Alabama Attorney General Steve Marshall has stripped the entire Department of Corrections legal staff of its assistant AG/deputy AG designations – a move that appears to be unprecedented and that leaves the ADOC attorneys unable to represent the department in most legal matters.
The removal of the ADOC attorneys’ DAG/AAG designations appears to have occurred within the last two weeks and came without warning, according to several sources who spoke with APR on condition of anonymity. Even ADOC’s executive leadership team was not notified prior to the decision being made and has not been provided with a reason for the move, according to sources outside the department.
A spokeswoman for Marshall’s office confirmed to APR on Monday that Marshall has removed the DAG/AAG designations for the ADOC legal staff, but she declined to offer an explanation.
“Some things we are just not at liberty to disclose. Unfortunately, this is one of those,” said Amanda Priest, communications director for the AG’s Office.
According to a source familiar with the way DAG/AAG designations work, the decision by Marshall to pull those designations “essentially neuters” the ADOC staff. The attorneys — there are seven staff attorneys currently employed by ADOC, according to personnel information — would be able to perform some job functions without the designations, but they “can’t perform pretty much any job that really matters,” the source said.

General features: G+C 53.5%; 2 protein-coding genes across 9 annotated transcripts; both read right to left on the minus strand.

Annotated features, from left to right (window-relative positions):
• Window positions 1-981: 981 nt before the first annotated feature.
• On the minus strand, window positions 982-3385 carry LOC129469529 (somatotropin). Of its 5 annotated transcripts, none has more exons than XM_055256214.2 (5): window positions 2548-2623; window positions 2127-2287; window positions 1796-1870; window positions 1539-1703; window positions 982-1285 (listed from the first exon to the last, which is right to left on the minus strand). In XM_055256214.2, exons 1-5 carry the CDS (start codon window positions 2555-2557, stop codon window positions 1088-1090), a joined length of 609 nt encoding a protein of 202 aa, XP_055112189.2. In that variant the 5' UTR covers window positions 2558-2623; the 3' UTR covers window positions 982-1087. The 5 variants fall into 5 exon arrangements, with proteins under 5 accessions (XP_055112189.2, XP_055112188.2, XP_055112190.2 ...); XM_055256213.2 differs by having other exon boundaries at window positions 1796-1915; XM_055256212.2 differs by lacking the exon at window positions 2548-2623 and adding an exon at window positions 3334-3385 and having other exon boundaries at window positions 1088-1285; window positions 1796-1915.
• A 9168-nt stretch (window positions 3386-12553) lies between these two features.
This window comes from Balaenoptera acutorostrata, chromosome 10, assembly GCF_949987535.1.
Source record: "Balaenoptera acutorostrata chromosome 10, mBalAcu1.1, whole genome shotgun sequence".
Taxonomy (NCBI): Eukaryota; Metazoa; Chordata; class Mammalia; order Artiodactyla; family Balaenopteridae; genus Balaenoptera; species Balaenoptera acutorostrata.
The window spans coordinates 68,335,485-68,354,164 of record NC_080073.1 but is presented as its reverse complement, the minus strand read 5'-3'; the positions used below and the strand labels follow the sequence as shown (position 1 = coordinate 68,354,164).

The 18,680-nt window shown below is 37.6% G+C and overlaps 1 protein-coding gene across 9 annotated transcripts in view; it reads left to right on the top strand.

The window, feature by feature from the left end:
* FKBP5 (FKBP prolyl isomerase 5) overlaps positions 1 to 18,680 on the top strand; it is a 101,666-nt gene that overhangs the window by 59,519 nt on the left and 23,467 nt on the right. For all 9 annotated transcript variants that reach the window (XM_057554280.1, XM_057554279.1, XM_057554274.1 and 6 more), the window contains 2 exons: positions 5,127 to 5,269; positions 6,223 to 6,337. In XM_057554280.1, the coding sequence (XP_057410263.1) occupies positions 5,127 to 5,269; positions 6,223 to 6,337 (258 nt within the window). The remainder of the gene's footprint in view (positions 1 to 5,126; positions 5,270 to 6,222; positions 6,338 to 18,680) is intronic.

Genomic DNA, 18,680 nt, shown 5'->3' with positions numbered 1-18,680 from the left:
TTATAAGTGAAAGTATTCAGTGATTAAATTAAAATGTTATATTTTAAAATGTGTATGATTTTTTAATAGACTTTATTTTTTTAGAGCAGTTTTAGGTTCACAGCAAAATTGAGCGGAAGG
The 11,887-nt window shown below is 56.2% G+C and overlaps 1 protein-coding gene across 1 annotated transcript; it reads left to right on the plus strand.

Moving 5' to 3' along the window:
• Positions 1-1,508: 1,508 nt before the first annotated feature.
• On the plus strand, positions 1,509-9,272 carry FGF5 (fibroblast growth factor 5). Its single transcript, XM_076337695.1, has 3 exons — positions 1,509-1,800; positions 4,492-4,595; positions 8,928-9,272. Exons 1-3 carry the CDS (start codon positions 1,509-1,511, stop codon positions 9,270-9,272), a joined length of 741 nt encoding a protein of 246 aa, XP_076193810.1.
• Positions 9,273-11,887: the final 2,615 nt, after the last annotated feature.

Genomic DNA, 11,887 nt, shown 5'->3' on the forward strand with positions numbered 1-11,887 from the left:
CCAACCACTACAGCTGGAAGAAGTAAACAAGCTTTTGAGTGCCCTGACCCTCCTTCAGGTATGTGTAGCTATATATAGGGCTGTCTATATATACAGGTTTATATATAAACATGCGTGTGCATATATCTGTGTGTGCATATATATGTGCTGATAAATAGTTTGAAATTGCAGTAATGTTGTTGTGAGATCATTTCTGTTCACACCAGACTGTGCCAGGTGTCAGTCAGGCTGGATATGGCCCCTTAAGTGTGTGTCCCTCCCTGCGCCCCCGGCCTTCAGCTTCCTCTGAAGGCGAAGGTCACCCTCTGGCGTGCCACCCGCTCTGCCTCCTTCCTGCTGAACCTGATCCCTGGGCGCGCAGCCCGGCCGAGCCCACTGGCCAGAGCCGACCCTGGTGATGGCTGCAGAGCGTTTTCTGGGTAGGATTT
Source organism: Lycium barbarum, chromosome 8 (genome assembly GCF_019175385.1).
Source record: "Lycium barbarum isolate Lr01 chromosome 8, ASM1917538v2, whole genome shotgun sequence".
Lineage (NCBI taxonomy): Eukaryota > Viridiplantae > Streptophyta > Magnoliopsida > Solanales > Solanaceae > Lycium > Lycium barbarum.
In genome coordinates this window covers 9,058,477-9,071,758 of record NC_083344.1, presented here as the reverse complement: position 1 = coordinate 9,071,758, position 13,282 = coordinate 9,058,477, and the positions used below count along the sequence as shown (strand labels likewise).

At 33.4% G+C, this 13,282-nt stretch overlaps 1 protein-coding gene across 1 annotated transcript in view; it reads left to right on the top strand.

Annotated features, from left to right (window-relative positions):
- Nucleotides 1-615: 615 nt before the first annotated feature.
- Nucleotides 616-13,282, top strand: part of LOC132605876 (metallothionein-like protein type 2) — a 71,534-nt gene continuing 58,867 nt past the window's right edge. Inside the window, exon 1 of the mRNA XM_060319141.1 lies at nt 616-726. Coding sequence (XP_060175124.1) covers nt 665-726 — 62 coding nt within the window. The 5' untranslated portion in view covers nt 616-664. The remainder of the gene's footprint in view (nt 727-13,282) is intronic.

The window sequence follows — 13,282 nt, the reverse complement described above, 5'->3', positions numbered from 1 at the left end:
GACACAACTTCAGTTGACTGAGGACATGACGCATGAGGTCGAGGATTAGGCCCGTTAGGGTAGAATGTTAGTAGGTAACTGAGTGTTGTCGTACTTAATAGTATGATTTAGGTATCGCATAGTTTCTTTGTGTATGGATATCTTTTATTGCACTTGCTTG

That’s because the DAG/AAG designations are what allow attorneys to represent the state in litigation.
Technically speaking, the Alabama AG and the attorneys who work for the AG are the only attorneys who can represent the state in litigation. But the AAG/DAG designations allow the AG to pass that authority onto attorneys hired by other agencies, such ADOC or the Revenue Department, and to outside attorneys who are contracted to work on specific litigation.
For example, attorney Bill Lunsford, who has been paid millions by the state of Alabama to represent ADOC in its ongoing litigation with the Department of Justice, has a deputy AG status, granted each year by Marshall. He is an outside attorney who doesn’t have merit status within the state’s personnel hierarchy, but the DAG status grants him authority to represent the state in a specific legal matter.
Most staff attorneys, who are also merit system employees, are designated as assistant attorneys general, granting them the authority to handle various litigation matters for their departments. That is particularly important for ADOC, which faces a litany of lawsuits from disgruntled prisoners in addition to the more complicated legal issues being handled by contract attorneys.
Much of that work will apparently fall to other contract attorneys now. In the meantime, the staff attorneys will remain employed, meaning taxpayers could be on the hook for thousands of dollars in additional legal expenses each month – and with no clear explanation as to why.
The ADOC legal staff has experienced some issues of late, however, that could have prompted the decision by Marshall. A few weeks ago, the legal staff was put through the ringer by the legislature’s contract review committee after it was discovered that ADOC allowed a prison health care contract to be signed with a company despite a clear conflict of interest.
That came on the heels of ADOC being forced to scrap a mass prisoner release because the department failed to notify victims and law enforcement officials, as required by law.
ADOC has yet to respond to a request for comment.